Monday, August 22, 2011

In Praise of Gore Vidal

I have to mention She Who Should Not Be Named, Michelle Bachmann, because she has denounced one of my favorite writers: Gore Vidal.  “She” blames some of her switch from Democrat to Repubican on Mr. Vidal, specifically his book on the Founding Fathers, Burr.

I read it when it was published in 1973. “She” says it was “snooty.”  So now I am half way through it again.  Actually, I would now call it “snarky.”  Vidal was a realist about famous people in the past and this made him a bit cynical.  He did TEN years of research on Burr, and learned a lot that does not support a view of the holiness of those great men.  He does reveal a lot about how politics works and worked itself out in the late 18th and early 19the centuries.

E.g., many of the early patriots thought that John Hancock would have made the best commanding general of the Continental Army.  But John Adams, wanting to get the support of Virginians, decided to support Washington for the job.  Burr and others repeatedly remind us of the failures of Washington as a general and his oddness as a person.  Burr was outraged by Jefferson’s hypocrisies and wrote great detail about them.  Burr is outraged again when Hamilton supports the Virginians in creating a capital city in Virginia, in order to get Congress to pay the states’ debts after the revolution is won.

What is revealing in this [and another book I am reading and shall review] is the similarity to political debates and differences to today, and the origin of today’s issues in the distant past.  The debate between Hamilton who wanted a strong federal government and a national bank, and Jefferson, who envisioned a nation of small farmers and tradesmen, is at the heart of the debt crisis and the Tea Party fantasies of today.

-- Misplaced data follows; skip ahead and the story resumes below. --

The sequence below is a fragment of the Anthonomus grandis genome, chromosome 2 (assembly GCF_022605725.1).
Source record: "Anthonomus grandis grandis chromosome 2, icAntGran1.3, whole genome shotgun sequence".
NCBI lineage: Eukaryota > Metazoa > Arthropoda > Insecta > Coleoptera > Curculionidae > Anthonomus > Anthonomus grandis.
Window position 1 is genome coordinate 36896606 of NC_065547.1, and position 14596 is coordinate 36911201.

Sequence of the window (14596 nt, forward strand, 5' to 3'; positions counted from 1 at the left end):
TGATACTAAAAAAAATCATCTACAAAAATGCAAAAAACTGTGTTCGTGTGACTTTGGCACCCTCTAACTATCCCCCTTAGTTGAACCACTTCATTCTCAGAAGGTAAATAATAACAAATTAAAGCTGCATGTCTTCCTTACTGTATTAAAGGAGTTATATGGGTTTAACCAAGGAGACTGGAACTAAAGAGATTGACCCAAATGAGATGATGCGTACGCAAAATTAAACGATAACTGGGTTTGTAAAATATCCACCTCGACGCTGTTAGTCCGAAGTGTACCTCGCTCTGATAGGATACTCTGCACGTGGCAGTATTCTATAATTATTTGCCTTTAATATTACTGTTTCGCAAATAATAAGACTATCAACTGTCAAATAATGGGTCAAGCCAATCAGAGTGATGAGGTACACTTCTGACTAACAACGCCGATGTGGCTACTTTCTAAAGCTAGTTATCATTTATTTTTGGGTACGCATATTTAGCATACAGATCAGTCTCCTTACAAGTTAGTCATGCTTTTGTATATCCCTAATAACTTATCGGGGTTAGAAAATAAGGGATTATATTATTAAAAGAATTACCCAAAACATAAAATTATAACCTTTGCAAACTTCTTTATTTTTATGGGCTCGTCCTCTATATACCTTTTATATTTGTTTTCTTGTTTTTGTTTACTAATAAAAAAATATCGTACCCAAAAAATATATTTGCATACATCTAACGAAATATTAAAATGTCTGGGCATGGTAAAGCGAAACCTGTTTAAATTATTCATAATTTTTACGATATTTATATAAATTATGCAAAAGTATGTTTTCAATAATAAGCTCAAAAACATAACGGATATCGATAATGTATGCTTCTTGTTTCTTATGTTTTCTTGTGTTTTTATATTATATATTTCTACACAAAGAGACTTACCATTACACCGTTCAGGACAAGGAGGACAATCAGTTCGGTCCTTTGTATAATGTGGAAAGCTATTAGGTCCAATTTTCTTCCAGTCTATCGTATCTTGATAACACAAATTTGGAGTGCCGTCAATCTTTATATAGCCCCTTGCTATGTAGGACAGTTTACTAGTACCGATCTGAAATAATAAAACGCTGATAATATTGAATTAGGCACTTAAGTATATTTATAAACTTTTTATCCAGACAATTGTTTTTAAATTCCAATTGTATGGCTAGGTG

I should note that Vidal likes to use as a narrator fictional secretaries who can move about, hear, and report on the various words of different people.  He does this also in Lincoln and Creation.  Lincoln (1984) continues his search for truth in American history.  It focuses not on the Civil War, but the political battles in Washington and Lincoln’s personal life.

Even more impressive research resulted in Creation.  This is truly a marvelous romp through the axial age, that time in the ancient world when a Persian diplomat could have known Zoroaster, Socrates, the Buddha, Mahavira, Confucius, and Lao-Tze!!!!!!  Characters all living at the same time include Xerxes, Darius I, Pericles, Araxerxes I, Democritus, and Herodotus!!!!!! [Each deserves an exclamation mark.]   Creation is a short course in philosophy and religion.  Read the updated and unedited edition of 2002.

I was very interested in reading Julian (1964), which I discovered two years ago.  Alas, I have had difficulty finishing it.  It is promising because Julian was the last Pagan Roman Emperor (360-363 c.e.) AFTER Contstantine.  His love of Dionysian rituals and dismissal of the “Galileans” answers some of my questions – When did people give up on the Greek gods, why and how?  When does a religion “die?”  How did Christianity “win?”  What is the underlying connection between religion and political power?  I guess I have to finish it.

“She” has a lot to learn.  And so do I.  I want to read Vidal’s Empire (our entry into the 20th century), The Golden Age (the 1950's), and Live from Golgotha....

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